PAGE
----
Since time immemorial, we have been asked to switch off our electronic devices time and again during flight duration. Many of us are ridden with the guilty secret of not complying with the instruction. What makes it so difficult to prove that mobile phones and other electronic devices could interfere with sensitive electronic devices?
All of you must have read about that funny incident where the actor, Alec Baldwin, reacted sharply on twitter when he was kicked out of a Los Angeles-to-New York flight for refusing to switch off his phone and stop playing the online game Words With Friends. Well, it is just that the poor guy got the spotlight. Reportedly, 40% of the passengers in the United States of America don’t turn off their cellphone in the air.
Let’s have a look at what the more or less uniform regulations around the world state. By rule, you cannot operate your phone or any other portable electronic device below around 3000m even in flight mode. Above that, you are allowed to use your laptops and music players. Mobile phones are supposed to be switched off at all times. We have been told time and again that it is essential to follow these rules to avoid the potentially harmful interference between signals from these devices and the sensitive onboard electronic systems. Does this theory hold ground or is it time to end the rules?
Let us first see where this fear stems from. It is believed that gadgets connect to the internet or mobile phone networks by way of radio waves. Take for instance the situation of holding a blowtorch to your household heating pipes. The central heating system depends on the temperature reading on the thermometers within these pips to make the necessary changes. The blowtorch will increase the temperature of the water and thus prompt the system to make the appropriate modifications.
It is said that personal electronic devices like mobile phones can act similarly in the air. They can interfere with the avionics which is used for navigation, connection with the ground and for keeping track of the vital components that keep the plane in the air. Some of the avionics even encompass sensors which transmit information to the cockpit instruments. The problem is not only with mobile phones but with all other devices like Kindle too.
Signals to avionics can be interrupted if the frequencies are dangerously similar. Things could turn as severe as corrupting radar, communications and collision avoidance technology. The problem can be magnified if the gadget is damaged and starts emitting stronger radio waves than it should initially. The situation could also worsen if signals from multiple devices combine.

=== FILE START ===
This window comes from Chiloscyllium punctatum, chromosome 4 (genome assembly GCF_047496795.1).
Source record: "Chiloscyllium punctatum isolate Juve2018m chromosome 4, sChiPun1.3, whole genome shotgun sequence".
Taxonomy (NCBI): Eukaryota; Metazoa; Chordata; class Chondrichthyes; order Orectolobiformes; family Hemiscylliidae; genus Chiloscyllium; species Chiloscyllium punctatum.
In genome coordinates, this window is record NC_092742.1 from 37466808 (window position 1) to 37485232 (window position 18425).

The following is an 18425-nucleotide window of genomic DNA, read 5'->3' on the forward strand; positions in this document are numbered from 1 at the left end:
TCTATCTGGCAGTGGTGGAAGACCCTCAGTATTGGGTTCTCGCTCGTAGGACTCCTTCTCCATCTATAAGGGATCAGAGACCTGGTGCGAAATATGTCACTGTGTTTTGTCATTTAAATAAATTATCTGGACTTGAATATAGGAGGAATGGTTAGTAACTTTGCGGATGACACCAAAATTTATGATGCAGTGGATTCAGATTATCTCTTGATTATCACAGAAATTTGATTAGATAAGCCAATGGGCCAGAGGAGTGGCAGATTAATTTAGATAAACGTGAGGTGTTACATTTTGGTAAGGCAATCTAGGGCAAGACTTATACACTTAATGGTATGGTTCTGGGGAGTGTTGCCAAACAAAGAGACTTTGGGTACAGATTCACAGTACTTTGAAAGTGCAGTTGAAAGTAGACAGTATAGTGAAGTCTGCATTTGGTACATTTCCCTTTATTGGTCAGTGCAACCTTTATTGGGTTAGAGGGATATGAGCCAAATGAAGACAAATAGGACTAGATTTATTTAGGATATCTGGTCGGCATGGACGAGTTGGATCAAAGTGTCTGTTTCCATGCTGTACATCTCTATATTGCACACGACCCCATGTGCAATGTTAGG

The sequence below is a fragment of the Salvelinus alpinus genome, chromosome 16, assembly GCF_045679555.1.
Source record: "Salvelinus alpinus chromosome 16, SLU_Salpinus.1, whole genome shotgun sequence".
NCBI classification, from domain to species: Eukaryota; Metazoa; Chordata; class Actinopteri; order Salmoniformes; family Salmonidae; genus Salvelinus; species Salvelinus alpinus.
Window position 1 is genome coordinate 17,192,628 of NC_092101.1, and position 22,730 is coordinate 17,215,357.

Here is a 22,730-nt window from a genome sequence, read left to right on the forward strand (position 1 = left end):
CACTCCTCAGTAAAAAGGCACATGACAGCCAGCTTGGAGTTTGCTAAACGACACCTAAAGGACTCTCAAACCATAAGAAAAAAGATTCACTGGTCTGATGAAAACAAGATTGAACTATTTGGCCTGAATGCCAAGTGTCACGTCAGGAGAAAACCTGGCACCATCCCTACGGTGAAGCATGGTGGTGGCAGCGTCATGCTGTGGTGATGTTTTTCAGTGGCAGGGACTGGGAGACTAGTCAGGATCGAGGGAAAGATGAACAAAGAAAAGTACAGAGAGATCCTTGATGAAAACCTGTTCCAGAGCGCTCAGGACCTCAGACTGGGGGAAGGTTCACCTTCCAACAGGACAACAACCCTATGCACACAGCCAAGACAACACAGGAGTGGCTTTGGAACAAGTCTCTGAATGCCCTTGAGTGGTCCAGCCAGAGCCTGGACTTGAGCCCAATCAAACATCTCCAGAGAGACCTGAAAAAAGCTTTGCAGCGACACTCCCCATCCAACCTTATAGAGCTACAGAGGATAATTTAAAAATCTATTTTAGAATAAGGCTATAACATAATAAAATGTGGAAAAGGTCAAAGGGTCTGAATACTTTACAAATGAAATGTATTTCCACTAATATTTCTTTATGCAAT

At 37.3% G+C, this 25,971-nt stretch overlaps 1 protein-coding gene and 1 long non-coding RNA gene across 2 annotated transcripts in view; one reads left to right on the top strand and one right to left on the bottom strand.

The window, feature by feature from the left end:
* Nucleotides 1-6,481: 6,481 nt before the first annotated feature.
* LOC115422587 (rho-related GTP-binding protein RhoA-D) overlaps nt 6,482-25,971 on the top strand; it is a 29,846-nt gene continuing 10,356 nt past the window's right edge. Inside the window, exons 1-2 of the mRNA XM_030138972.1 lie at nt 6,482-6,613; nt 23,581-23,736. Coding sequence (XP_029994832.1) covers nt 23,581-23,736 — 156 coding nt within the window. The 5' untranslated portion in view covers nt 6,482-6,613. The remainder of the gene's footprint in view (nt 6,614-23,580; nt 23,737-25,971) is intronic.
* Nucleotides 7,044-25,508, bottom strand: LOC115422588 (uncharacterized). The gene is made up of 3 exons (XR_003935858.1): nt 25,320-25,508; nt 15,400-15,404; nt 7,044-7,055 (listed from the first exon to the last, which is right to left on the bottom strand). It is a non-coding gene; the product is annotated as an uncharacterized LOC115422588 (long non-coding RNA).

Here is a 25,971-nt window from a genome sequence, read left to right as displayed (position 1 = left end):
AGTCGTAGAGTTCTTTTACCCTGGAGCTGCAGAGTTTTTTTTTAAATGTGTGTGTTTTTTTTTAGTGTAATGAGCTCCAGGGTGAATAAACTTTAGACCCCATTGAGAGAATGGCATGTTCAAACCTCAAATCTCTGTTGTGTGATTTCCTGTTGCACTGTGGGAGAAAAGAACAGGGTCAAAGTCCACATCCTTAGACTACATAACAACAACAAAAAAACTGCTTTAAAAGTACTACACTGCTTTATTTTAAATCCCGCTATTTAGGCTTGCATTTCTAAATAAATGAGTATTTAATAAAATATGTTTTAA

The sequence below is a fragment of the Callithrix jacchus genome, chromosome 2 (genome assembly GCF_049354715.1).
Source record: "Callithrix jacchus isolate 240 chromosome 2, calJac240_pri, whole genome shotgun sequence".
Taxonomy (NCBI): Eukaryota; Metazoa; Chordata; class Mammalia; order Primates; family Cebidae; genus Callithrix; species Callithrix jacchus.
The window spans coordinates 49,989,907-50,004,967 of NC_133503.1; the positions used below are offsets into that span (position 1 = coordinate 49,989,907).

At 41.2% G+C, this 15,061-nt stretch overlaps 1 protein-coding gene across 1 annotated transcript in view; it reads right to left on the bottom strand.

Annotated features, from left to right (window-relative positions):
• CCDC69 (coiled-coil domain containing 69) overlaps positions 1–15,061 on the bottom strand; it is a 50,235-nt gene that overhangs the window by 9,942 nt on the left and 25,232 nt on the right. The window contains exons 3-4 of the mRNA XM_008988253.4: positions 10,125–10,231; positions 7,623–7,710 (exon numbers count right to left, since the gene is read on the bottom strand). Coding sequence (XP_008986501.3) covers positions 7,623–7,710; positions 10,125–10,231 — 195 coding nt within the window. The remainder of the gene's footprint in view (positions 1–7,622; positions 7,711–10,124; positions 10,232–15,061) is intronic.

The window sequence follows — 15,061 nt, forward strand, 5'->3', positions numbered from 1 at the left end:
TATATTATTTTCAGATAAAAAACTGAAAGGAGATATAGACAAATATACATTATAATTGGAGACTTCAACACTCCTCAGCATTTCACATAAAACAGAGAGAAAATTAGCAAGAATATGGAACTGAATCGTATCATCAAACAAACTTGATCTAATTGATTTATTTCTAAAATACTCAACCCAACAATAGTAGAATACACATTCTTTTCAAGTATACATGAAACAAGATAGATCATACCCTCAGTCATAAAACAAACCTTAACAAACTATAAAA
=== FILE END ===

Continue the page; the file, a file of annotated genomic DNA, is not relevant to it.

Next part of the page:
This was all about the theory. Let us now come towards the evidence backing the same. So far, no accidents have amounted to this interference. However, we must also remember that the causes of crashes are sometimes unknown. A flight recorder may fail to identify that a critical system has failed because of the electromagnetic interference from the personal device of a passenger.
There is lack of definitive proof to back this theory. However, when it comes to an issue as serious as this, anecdotal evidence must be taken seriously too. One of the cases summarised by US Navigation Safety Reporting System stated that once compass system malfunctions were reported during the initial climb. After an announcement was made for the passengers to check if they had indeed switched off all their devices, the situation turned back to normal.
In one of the other incidents reported during a 2006 analysis, a significant 30-degree error in the navigation error in the equipment was immediately corrected when a passenger went ahead and switched off his DVD player. Here it is noteworthy that the same problem was reported when the device was turned on again.
However, it is the era of competition. Every company wants to outsmart the other. In the United States of America, various airlines such as Virgin Atlantica and Delta have gone on to promote the use of such technologies that allow the passengers to use their mobile phones on the flight. OnAir, AeroMobile and other in-flight mobile phone systems employ picocells to transmit at lower power levels. Transmissions are then processed, transmitted to a satellite and then further on to normal ground levels. You can easily compare it to roaming system when you visit a foreign country. The only difference is while traveling abroad; you don’t necessarily need a satellite link. The popularity of Aeromobile is rising to such an extent that some aircraft are planning to inculcate it during the production process itself.
However, the state of complete liberation is still not attained, and there is a long way to go. Some airline associations have allowed the passengers to use their devices above the cruising level to strike the perfect balance between convenience and precaution but using them during take-off and landing is still a far-fetched dream due to lack of substantial evidence against the theory of interference with the transmissions. Moreover, this facility is only provided in specific flights. Majority of flights are still not convinced with the developments.
Thus, we can conclude that though pretty soon we will be able to use our mobile phones during the flight and wouldn’t necessarily have to take long journeys disconnected with the world, using them during take-off and landing doesn’t seem possible for now.
The situation will change soon when the manufacturers are convinced that the transmissions from electronic devices can indeed be safely absorbed and need not interfere with the vital components of the aircraft. Till then rest your curiosity and comply with the instructions if you don’t want your beach holidays to turn into a disaster.